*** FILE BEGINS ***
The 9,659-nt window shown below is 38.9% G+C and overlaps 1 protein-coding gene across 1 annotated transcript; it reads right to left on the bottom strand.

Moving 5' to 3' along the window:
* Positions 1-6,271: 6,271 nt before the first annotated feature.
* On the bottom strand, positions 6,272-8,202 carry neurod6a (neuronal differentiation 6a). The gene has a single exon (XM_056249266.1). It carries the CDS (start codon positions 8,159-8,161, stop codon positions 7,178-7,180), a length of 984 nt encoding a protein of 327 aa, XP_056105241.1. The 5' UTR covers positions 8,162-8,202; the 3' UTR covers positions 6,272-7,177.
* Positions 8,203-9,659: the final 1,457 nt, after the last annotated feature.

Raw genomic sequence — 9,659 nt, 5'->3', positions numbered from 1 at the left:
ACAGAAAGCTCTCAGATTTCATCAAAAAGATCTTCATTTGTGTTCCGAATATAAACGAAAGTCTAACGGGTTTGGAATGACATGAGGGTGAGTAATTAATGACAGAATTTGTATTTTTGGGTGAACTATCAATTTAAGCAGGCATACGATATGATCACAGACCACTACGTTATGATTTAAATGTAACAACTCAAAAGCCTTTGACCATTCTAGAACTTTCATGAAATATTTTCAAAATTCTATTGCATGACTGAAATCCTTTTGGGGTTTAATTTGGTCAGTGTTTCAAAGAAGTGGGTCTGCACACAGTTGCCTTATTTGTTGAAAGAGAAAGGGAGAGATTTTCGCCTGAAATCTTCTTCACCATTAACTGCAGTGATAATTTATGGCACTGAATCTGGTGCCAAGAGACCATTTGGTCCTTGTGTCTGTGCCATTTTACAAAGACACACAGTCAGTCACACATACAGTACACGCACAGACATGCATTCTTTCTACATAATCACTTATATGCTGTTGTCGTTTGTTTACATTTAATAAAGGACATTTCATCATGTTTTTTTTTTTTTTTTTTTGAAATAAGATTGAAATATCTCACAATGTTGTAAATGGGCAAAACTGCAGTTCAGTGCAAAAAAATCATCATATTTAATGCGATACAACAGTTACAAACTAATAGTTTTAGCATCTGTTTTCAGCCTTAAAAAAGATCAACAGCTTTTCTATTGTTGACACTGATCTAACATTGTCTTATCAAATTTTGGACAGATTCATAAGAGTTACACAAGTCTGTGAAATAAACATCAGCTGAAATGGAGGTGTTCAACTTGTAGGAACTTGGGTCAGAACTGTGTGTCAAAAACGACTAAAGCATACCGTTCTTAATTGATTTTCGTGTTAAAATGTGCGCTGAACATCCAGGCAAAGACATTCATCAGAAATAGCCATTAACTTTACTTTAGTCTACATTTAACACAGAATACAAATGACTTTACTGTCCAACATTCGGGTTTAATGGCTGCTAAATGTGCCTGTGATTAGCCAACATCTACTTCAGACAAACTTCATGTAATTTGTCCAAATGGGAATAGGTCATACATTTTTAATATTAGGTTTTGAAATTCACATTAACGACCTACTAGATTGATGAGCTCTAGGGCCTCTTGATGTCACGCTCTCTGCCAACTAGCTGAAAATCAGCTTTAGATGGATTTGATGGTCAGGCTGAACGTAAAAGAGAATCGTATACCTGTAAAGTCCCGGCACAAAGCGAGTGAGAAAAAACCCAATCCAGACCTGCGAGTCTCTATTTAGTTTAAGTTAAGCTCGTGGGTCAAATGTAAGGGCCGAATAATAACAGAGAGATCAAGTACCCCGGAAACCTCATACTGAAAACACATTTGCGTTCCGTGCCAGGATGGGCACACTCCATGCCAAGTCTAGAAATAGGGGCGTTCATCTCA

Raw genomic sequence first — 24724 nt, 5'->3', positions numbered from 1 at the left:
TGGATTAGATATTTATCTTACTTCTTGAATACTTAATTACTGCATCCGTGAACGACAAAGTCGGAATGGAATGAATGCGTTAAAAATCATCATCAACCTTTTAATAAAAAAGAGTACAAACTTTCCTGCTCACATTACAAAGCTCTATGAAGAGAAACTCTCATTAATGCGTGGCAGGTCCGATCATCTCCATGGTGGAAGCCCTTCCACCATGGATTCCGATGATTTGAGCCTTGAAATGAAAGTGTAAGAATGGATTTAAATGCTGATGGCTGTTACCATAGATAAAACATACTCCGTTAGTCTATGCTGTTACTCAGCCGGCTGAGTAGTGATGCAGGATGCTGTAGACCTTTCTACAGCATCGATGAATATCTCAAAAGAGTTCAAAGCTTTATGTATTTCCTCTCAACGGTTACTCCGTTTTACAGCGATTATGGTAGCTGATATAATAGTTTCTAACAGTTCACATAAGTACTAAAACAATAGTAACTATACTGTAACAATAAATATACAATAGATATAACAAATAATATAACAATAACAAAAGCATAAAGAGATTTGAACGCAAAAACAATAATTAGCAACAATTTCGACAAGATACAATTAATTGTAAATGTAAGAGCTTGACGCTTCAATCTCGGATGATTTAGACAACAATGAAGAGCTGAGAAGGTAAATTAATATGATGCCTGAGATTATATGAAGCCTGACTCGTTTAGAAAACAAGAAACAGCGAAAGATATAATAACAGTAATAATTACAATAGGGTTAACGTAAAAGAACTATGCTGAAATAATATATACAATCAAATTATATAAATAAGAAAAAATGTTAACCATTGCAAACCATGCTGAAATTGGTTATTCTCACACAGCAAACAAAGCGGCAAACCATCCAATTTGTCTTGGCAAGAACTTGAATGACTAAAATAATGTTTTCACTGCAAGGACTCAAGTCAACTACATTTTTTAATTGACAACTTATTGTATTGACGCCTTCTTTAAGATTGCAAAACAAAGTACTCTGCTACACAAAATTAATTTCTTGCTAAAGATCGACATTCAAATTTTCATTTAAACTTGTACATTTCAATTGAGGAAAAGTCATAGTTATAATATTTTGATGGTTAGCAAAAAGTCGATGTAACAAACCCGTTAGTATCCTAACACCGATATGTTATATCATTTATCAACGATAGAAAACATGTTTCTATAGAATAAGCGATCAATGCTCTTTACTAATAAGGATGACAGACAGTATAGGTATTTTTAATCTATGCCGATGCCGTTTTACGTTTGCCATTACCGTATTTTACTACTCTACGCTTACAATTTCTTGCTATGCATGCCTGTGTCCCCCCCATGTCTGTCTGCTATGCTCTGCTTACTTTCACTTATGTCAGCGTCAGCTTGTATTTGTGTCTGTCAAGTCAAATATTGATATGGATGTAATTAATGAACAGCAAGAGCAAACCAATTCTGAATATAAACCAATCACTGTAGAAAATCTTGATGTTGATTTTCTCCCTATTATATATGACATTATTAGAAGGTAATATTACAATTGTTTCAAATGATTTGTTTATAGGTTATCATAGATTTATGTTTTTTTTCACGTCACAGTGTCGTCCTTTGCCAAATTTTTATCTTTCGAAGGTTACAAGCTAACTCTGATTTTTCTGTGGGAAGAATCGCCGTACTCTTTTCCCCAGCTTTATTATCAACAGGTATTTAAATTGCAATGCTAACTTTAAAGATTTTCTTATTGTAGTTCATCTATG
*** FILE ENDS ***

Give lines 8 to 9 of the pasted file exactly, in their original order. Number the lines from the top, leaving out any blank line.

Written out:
Raw genomic sequence first — 24724 nt, 5'->3', positions numbered from 1 at the left:
TGGATTAGATATTTATCTTACTTCTTGAATACTTAATTACTGCATCCGTGAACGACAAAGTCGGAATGGAATGAATGCGTTAAAAATCATCATCAACCTTTTAATAAAAAAGAGTACAAACTTTCCTGCTCACATTACAAAGCTCTATGAAGAGAAACTCTCATTAATGCGTGGCAGGTCCGATCATCTCCATGGTGGAAGCCCTTCCACCATGGATTCCGATGATTTGAGCCTTGAAATGAAAGTGTAAGAATGGATTTAAATGCTGATGGCTGTTACCATAGATAAAACATACTCCGTTAGTCTATGCTGTTACTCAGCCGGCTGAGTAGTGATGCAGGATGCTGTAGACCTTTCTACAGCATCGATGAATATCTCAAAAGAGTTCAAAGCTTTATGTATTTCCTCTCAACGGTTACTCCGTTTTACAGCGATTATGGTAGCTGATATAATAGTTTCTAACAGTTCACATAAGTACTAAAACAATAGTAACTATACTGTAACAATAAATATACAATAGATATAACAAATAATATAACAATAACAAAAGCATAAAGAGATTTGAACGCAAAAACAATAATTAGCAACAATTTCGACAAGATACAATTAATTGTAAATGTAAGAGCTTGACGCTTCAATCTCGGATGATTTAGACAACAATGAAGAGCTGAGAAGGTAAATTAATATGATGCCTGAGATTATATGAAGCCTGACTCGTTTAGAAAACAAGAAACAGCGAAAGATATAATAACAGTAATAATTACAATAGGGTTAACGTAAAAGAACTATGCTGAAATAATATATACAATCAAATTATATAAATAAGAAAAAATGTTAACCATTGCAAACCATGCTGAAATTGGTTATTCTCACACAGCAAACAAAGCGGCAAACCATCCAATTTGTCTTGGCAAGAACTTGAATGACTAAAATAATGTTTTCACTGCAAGGACTCAAGTCAACTACATTTTTTAATTGACAACTTATTGTATTGACGCCTTCTTTAAGATTGCAAAACAAAGTACTCTGCTACACAAAATTAATTTCTTGCTAAAGATCGACATTCAAATTTTCATTTAAACTTGTACATTTCAATTGAGGAAAAGTCATAGTTATAATATTTTGATGGTTAGCAAAAAGTCGATGTAACAAACCCGTTAGTATCCTAACACCGATATGTTATATCATTTATCAACGATAGAAAACATGTTTCTATAGAATAAGCGATCAATGCTCTTTACTAATAAGGATGACAGACAGTATAGGTATTTTTAATCTATGCCGATGCCGTTTTACGTTTGCCATTACCGTATTTTACTACTCTACGCTTACAATTTCTTGCTATGCATGCCTGTGTCCCCCCCATGTCTGTCTGCTATGCTCTGCTTACTTTCACTTATGTCAGCGTCAGCTTGTATTTGTGTCTGTCAAGTCAAATATTGATATGGATGTAATTAATGAACAGCAAGAGCAAACCAATTCTGAATATAAACCAATCACTGTAGAAAATCTTGATGTTGATTTTCTCCCTATTATATATGACATTATTAGAAGGTAATATTACAATTGTTTCAAATGATTTGTTTATAGGTTATCATAGATTTATGTTTTTTTTCACGTCACAGTGTCGTCCTTTGCCAAATTTTTATCTTTCGAAGGTTACAAGCTAACTCTGATTTTTCTGTGGGAAGAATCGCCGTACTCTTTTCCCCAGCTTTATTATCAACAGGTATTTAAATTGCAATGCTAACTTTAAAGATTTTCTTATTGTAGTTCATCTATG